Disappointed in Democracy: The Federal Republic of Germany from the 1960s through the 1980s

Abgeschlossenes Projekt

Employees (IfZ):  PD Dr. Bernhard Gotto

The goal of this Habilitation project is to pursue an approach anchored in the history of emotions as a means of achieving new insights into historical research on democracy. This method draws consequences from the change in the view of human nature, sparked by research on feelings in the fields of social psychology and neuroscience.  Feelings and rationality are not strictly divided spheres but indeed influence each other reciprocally. This means that political decisions and orientations are not solely connected to supposedly rational convictions and interests but are in fact founded in emotion.

The project focuses here on disappointment, a feeling that can be described as a type of tension between the “horizon of expectation” and “space of experience” (Reinhart Koselleck). Disappointment is the psychological reaction to a previous expectation not being fulfilled. For democratically organized and pluralistic mass societies, this tension is particularly virulent, as great expectations can be kindled in political communications as a means of generating agreement. Political actors, moreover, often link their concrete goals, such as legislative proposals, to ideals, such as liberty, justice, security, and wealth, in order to legitimize their plans. This symbolic level brings about a surplus of expectation that regularly leads to disappointment when democratic negotiation processes culminate in compromise solutions.

This project researches the collective experience of disappointment and systematically investigates how disappointment is expressed and the consequences this has. This involves five areas of investigation:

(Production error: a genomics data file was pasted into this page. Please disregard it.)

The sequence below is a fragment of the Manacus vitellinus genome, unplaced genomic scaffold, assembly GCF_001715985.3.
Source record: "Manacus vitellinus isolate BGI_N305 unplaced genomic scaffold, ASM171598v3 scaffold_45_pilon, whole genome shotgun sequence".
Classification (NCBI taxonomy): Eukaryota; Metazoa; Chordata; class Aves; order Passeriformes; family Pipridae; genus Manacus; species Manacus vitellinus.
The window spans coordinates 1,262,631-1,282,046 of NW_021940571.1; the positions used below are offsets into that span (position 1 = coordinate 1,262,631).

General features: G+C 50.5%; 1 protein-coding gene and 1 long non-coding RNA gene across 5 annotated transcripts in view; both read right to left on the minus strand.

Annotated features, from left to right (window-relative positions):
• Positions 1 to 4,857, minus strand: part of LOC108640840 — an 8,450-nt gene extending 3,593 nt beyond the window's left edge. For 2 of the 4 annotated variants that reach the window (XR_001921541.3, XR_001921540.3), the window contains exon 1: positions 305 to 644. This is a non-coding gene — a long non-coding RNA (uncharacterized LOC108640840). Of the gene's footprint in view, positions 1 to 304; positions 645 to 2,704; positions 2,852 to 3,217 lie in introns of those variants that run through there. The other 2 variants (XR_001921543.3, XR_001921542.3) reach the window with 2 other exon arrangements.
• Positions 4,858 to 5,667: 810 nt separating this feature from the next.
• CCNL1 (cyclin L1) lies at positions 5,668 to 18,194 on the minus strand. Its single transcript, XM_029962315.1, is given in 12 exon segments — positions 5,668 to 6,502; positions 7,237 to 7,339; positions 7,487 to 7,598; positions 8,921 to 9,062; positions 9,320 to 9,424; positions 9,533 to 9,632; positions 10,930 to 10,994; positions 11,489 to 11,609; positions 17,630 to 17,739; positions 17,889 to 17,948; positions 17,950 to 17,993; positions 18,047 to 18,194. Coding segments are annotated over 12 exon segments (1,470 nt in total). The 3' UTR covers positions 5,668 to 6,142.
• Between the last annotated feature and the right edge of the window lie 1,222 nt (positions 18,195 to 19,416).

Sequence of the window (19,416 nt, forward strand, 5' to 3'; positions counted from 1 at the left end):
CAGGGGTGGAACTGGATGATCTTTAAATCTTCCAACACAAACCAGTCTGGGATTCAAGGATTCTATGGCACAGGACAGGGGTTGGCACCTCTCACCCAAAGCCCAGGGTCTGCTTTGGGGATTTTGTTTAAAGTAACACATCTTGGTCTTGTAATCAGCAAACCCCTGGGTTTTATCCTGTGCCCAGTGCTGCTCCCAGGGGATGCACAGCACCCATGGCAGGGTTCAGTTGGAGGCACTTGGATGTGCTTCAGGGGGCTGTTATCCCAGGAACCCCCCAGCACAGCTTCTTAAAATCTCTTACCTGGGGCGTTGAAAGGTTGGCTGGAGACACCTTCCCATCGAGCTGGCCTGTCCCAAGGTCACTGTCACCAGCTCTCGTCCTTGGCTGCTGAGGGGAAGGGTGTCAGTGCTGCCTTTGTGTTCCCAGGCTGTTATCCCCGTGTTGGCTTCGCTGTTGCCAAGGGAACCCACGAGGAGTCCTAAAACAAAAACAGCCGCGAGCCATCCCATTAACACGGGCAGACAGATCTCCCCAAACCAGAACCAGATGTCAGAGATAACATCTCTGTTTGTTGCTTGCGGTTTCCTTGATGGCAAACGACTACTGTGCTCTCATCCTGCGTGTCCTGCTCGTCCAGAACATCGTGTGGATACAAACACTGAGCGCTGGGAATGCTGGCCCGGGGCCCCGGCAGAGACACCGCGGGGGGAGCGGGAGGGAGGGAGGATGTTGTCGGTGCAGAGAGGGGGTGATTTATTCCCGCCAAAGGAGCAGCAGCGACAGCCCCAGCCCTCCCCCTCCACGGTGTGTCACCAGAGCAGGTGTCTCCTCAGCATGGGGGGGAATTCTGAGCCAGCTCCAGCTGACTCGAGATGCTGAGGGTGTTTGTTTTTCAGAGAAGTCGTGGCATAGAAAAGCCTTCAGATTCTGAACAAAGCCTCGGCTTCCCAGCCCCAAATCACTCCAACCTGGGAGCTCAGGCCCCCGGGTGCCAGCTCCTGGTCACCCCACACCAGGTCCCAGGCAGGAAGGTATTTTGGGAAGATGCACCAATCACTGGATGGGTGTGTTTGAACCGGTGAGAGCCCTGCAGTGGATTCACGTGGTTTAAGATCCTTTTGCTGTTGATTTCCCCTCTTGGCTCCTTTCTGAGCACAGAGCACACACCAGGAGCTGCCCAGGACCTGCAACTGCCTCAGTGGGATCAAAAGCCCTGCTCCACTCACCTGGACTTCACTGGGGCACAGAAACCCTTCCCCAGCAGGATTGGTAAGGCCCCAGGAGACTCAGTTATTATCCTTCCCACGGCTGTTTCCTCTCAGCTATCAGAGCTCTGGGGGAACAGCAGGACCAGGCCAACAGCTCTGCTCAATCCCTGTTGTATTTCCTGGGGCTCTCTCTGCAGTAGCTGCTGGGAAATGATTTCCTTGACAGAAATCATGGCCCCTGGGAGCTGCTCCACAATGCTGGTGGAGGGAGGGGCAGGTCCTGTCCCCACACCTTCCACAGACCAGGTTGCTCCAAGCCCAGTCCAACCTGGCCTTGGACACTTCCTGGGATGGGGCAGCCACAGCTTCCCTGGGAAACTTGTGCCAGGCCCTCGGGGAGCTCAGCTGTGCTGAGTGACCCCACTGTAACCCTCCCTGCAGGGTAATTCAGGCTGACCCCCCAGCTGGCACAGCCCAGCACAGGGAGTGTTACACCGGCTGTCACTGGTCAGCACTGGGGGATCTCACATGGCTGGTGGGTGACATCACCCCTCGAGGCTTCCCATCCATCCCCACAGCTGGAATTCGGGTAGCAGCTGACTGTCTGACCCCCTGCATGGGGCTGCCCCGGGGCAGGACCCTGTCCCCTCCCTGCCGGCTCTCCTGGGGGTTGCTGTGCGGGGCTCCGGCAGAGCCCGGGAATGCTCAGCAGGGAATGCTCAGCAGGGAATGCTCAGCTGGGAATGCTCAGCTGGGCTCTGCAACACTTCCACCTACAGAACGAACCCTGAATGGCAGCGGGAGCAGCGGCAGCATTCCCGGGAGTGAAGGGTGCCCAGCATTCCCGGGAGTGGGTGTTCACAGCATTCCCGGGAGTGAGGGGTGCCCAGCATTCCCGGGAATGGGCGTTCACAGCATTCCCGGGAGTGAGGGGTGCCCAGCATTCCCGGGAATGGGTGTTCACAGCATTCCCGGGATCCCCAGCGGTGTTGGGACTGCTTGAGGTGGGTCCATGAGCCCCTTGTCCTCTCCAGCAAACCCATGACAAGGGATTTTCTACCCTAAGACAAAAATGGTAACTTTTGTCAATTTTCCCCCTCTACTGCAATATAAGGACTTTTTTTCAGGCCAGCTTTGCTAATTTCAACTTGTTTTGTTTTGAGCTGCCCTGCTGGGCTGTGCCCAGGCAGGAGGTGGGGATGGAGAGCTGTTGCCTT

• Discussions and reforms in social provisions for the elderly
  • The peace movement
  • The women’s movement
  • Co-determination and property policy
  • Tax reforms

The broad societal spectrum covered in this area of research includes traditional institutional actors such as parties, trade unions, and churches as well as new social movements and individuals. Beyond specific events, expressions of disappointment can also be linked to broader questions such as the ability to govern successfully, faith in progress, and opportunities to participate in party-based democracy. The analysis of disappointments thus opens up an approach, anchored in the history of experience, to long-term processes of change, which historians have discussed extensively with regard to the watershed character of the 1973/74 oil crisis.

Beyond the five thematic areas, the project poses the question of how disappointment is communicated and with what sorts of coping strategies individual and collective actors respond. Fundamental insights are to be expected on strategies used to specifically generate or weaken feelings that serve social cohesion (emotional work) as well as insights into rules applying to the demonstration of feelings in segments of society (emotional regime). Disappointment is ultimately to be analyzed as a communications code that can be employed independently of the actual emotions felt by the actors themselves.

Publications within the project

Bernhard Gotto

Enttäuschung in der Demokratie.

Quellen und Darstellungen zur Zeitgeschichte

Berlin 2018


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